Right now, they're waiting. The witnesses for the victims' families, the victims -- the witnesses for Gary Graham, that include Jesse Jackson and Bianca Jagger of Amnesty International along with Reverend Al Sharpton, and Gary Graham's minister, all waiting in one part of the witness room. It's a witness room that's divided in two parts. one for the government witnesses, family witnesses, and another for the family of the person being executed. They are waiting right now to see what happens.

Prison spokesman Larry Fitzgerald a little while ago described the process once the execution finally gets under way.


LARRY FITZGERALD, PRISON SPOKESMAN: Right now, should the execution be carried out, Gary Graham will be removed from his cell at 6:00. He will be taken to the execution chamber, which is a scant few feet away. He'll be strapped to the gurney. The IVs will be established. Once the IVs are established the witnesses will be escorted into the execution viewing area, and the process will begin.


ZEWE: And that's expected to happen shortly. Joie, back to you.

CHEN: CNN's Charles Zewe for us at Huntsville, Texas.

We want to report a very late development now from Washington, D.C. CNN has confirmed now that the Supreme Court has denied Graham's appeal asking for a stay of execution. There again, are reporting from Washington, D.C., and the nation's high court is that the court has decided to deny Graham's appeal for a stay of execution.

CNN legal analyst Greta Van Susteren now joins us from our Washington bureau.

Greta, if you can put this all together. Today has been full of a lot of late developments. I'm not sure how much of this is typical of a last day in a death penalty process, but I want you to give some framework. Walk us through what happened today, and why it worked out this way.

GRETA VAN SUSTEREN, CNN LEGAL ANALYST: You know, Joie, this is actually a blueprint for how each case is handled when you have effective lawyers. And Gary Graham has had very good lawyers in the last few years. What had to happen today is that the Graham lawyers had to hear from the Texas Board that they would not do anything to stop the execution of Gary Graham, so they go to the last resort.

The last resort is the United States Supreme Court and what there is is a flurry of activities. There's a quick rush to file pleas in the United States Supreme Court. And in my best guess, is that these pleadings were prepared yesterday or the day before because time is of the essence here. You are up against a clock. The clock is ticking away. And, of course, now the clock really has ticked down to zero because the Supreme Court has denied the request to stop the execution. And now it's just a matter of the state of Texas executing Gary Graham.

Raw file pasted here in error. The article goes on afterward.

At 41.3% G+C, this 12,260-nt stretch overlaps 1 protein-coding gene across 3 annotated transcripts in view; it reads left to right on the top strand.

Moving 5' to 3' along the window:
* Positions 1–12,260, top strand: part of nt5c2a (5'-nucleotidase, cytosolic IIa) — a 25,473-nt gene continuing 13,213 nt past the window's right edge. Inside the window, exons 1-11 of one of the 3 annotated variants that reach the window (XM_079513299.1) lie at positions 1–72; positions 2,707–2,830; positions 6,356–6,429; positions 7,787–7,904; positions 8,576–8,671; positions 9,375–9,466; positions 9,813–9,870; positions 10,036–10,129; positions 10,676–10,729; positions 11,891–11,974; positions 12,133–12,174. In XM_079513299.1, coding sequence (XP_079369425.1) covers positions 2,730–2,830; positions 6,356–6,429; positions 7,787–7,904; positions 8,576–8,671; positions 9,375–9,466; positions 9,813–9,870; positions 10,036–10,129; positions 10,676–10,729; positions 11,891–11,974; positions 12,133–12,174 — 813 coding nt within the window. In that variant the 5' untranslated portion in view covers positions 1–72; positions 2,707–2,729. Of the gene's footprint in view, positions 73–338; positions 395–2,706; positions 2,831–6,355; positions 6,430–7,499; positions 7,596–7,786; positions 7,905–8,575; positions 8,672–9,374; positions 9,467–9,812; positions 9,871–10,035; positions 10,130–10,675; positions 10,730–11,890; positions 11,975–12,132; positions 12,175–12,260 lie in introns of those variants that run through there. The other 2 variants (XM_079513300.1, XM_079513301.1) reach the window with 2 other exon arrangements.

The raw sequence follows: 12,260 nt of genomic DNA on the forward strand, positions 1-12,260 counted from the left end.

CHEN: Greta, let's back up a little bit and talk about the Texas Board of Pardons and Paroles. In their -- a lot of pressure has been placed on Governor George W. Bush, the governor of Texas, and of course, the expected Republican contender for the presidential nomination. But today's decision actually had to come from the Board, not from Bush himself, right?

VAN SUSTEREN: That's right. Once the board acted, George W. Bush's hands -- my understanding according to the Texas law -- were tied. But the big debate is that many people think that George W. Bush could have made an indication to them prior to the decision, which would have influenced their decision. Had they voted to give him some sort of conditional pardon or reprieve, then of course George W. Bush could then carry it out. Obviously, he has elected not to.

What's sort of interesting about this process, though, Joie, is that you have the sense that this is some sort of deliberative process. But in Texas, they actually sort of fax in their votes. Each member of this board -- and there are 18 members of the Board. They're all appointed by the governor. They're paid $80,000 a year. And their job is to rule on issues of pardon and parole. And then they fax in their vote. It's not an deliberative process, that they don't sit around a room and weigh the evidence, and say, look, what do you think about the fact that there is only a single person who has identified this particular man. Is this the type of case that we think that the person should be put to death or not? It isn't like that. They actually just voted and tally up the votes, and however the votes fall, that's the decision.